According to the US honey market in 2021, the average price of honey was set at USD $2.54 for a pound. This was an increase from USD $2.1 a pound from the previous year. At the time, the global honey market value was estimated to be about USD $8.58 billion. This figure hit about USD $9.01 billion by the end of 2022. Most industries including laboratories and food manufacturers make use of honey. It is therefore safe to say honey will continue to soar in value even in the coming years.

12. Honey is an Organic Product

Honey is a natural product that is made by honeybees. It is made from nectar collected from flowering plants. The bees will also make honey using plant secretions or secretions from insects that suck plants. The bees will collect the nectar and then transform it into honey by combining it with their own special substances.

Pure or raw honey may be regarded as a natural product and refers to the honey that has been subjected to pasteurization or heat treatment. It is normally rich in pollen and easily crystallizes. You might not find this type of honey in your local supermarkets since it crystallizes quickly and hence is not good for these stores. Raw honey might not be commercially labeled by the regulator in the US as organic just yet, but any honey that is free from chemicals and antibiotics is regarded as organic.

Any honey that is produced by apiaries situated about 5 to 8 miles away from houses, factories, roads, and commercial farms will qualify to be organic honey. This means thus that a number of honey producers might meet this requirement, meaning their honey can be regarded as organic.

13. Honey is Recyclable

Honey can be recycled and reused. You can save honey for reuse in many ways. For instance, honey makes great beauty products. It is popularly used for making face masks after mixing them with oatmeal and water. It also does an excellent job as a whole-body moisturizer when mixed with cider vinegar. Combining honey with olive oil results in a hair product.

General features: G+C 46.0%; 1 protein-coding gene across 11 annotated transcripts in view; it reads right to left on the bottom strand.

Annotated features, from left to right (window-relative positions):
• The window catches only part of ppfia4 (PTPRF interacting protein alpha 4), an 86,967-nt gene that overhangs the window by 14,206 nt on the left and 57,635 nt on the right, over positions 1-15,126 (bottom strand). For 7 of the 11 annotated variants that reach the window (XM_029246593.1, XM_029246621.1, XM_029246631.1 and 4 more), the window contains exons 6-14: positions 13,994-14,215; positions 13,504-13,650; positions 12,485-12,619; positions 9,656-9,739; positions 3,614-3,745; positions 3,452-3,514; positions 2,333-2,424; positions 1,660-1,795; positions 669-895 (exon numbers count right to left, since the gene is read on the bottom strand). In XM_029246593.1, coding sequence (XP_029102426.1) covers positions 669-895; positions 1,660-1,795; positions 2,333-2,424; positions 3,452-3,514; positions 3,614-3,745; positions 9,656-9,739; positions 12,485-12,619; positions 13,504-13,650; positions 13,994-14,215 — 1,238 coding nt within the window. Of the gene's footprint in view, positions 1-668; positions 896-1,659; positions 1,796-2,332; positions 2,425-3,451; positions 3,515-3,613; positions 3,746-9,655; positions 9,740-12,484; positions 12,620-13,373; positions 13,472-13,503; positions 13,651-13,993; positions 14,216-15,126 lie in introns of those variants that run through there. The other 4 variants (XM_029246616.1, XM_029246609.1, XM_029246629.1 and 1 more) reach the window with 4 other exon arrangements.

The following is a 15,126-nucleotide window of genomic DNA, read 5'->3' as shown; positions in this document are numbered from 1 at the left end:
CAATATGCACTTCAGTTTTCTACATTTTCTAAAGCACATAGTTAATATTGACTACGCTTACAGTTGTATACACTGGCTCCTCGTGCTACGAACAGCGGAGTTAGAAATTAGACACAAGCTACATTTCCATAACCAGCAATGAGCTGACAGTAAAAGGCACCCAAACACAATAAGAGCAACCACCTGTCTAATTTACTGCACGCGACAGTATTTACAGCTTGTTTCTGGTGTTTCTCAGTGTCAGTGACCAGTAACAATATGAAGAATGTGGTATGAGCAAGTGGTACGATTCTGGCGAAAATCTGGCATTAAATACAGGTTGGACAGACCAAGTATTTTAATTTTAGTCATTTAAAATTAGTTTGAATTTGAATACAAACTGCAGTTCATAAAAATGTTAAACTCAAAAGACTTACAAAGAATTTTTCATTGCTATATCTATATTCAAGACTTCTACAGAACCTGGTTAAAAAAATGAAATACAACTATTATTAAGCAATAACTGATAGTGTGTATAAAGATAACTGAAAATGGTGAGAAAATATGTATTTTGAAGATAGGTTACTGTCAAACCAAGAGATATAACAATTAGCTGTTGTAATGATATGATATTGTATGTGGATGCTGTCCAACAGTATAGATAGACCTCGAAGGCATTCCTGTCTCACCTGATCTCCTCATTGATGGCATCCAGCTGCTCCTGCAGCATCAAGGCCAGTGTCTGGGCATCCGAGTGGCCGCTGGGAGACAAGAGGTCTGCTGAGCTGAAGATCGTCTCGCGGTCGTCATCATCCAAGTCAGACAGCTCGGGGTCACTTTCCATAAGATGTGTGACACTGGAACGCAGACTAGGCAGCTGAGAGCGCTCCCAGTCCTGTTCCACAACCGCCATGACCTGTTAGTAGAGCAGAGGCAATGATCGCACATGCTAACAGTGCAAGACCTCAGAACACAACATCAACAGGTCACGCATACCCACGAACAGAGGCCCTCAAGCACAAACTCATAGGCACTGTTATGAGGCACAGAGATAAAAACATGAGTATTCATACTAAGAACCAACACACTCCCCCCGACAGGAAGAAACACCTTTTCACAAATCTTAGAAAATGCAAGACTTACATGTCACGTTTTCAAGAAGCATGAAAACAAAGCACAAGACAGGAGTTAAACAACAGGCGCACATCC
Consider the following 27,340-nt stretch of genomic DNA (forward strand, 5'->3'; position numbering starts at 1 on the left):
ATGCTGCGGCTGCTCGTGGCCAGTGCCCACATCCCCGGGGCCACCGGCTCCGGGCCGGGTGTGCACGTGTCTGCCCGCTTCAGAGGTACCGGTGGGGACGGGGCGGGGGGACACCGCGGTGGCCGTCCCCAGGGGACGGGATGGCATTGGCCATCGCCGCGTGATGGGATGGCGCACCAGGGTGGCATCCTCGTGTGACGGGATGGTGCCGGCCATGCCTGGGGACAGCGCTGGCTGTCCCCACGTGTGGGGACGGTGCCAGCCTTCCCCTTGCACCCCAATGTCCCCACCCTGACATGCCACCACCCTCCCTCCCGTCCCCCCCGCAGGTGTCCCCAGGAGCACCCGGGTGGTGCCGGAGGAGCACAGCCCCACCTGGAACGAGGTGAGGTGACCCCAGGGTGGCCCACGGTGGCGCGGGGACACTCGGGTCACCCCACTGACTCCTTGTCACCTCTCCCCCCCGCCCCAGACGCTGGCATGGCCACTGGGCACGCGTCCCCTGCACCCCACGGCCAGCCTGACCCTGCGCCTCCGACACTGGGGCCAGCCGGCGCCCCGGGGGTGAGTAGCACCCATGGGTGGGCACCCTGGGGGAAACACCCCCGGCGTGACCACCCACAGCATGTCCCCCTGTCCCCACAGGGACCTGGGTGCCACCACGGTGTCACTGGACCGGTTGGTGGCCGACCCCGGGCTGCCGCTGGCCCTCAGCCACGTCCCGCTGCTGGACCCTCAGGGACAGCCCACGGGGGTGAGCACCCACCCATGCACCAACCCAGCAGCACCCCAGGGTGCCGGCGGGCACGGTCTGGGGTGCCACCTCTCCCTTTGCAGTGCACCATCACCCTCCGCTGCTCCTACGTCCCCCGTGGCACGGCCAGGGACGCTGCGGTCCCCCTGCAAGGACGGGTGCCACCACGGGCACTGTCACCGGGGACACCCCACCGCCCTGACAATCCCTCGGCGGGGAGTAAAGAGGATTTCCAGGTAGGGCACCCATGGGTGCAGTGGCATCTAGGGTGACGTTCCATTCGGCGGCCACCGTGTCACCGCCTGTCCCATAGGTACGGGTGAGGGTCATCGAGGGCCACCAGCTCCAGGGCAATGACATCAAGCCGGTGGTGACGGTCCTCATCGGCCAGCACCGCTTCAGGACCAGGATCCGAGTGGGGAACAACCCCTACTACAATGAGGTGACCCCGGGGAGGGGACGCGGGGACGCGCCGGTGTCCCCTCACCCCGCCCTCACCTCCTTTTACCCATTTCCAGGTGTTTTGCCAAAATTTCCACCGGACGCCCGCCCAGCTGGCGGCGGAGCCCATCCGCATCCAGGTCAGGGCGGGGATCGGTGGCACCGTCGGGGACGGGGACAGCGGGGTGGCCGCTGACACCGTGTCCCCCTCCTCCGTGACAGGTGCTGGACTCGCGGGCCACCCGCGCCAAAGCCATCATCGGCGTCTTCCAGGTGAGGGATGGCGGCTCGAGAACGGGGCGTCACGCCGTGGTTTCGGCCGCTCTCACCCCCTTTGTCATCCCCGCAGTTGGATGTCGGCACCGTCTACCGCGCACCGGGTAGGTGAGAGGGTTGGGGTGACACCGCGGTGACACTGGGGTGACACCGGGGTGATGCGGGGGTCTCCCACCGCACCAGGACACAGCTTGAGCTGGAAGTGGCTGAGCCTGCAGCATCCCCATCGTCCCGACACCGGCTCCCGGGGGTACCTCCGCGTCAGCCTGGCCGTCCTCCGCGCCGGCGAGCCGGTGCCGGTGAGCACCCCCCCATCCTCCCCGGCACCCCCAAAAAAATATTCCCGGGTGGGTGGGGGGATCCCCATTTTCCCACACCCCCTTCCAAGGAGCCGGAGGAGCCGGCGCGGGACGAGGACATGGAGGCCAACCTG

Honey can also be used for treating wounds and inflammations. You can therefore still use honey for many other purposes when you feel it is no longer good enough for your daily consumption. Beekeepers can also use honey to feed honeybee colonies during seasons of nectar scarcity. That only proves that honey can never run out of use. It can never be composted or wasted.

14. Honey is Environmentally Friendly

Unlike many other products out there that have been through complex industrial processes that result in pollution, honey is a natural product made by bees. The honeybees will collect nectar and pollen from many tree species of flowering plants. The process itself of collecting nectar and pollen helps pollinate many crops and plants, thus making it possible for these trees to survive and thrive in the ecosystem.

Bees play an important role in the environment and are widely used in plantation agriculture across the US and many other countries. In fact, this has led to the popularity of commercial pollination services. Honey-making can therefore be best described as a natural process that adds value to the environment instead of impacting it negatively. Apiculture can help in the continued effort of boosting environmentally-friendly agricultural practices.

Facts About Honey - Manuka Honey

15. Honey is a Universal Product

Honey produced in one part of the world is usable in any other part of the world. Honey is the only product that defies cultures, traditions, practices, religions, races, ages, classes, and many other factors. Honey is a universal product that has been in use for more than 8,000 years. Ancient communities used it for many purposes and yet the modern world still uses honey for so many purposes.

It is used in almost any industry you can think about presently. These include the cosmetic industry, the medical field, food stores, industrial applications, and so many others. You can buy and sell honey in any part of the world without experiencing any kind of rejection. This could be the only product that can be used or consumed by everyone.

16. Crystallization and Foaming never Spoils Honey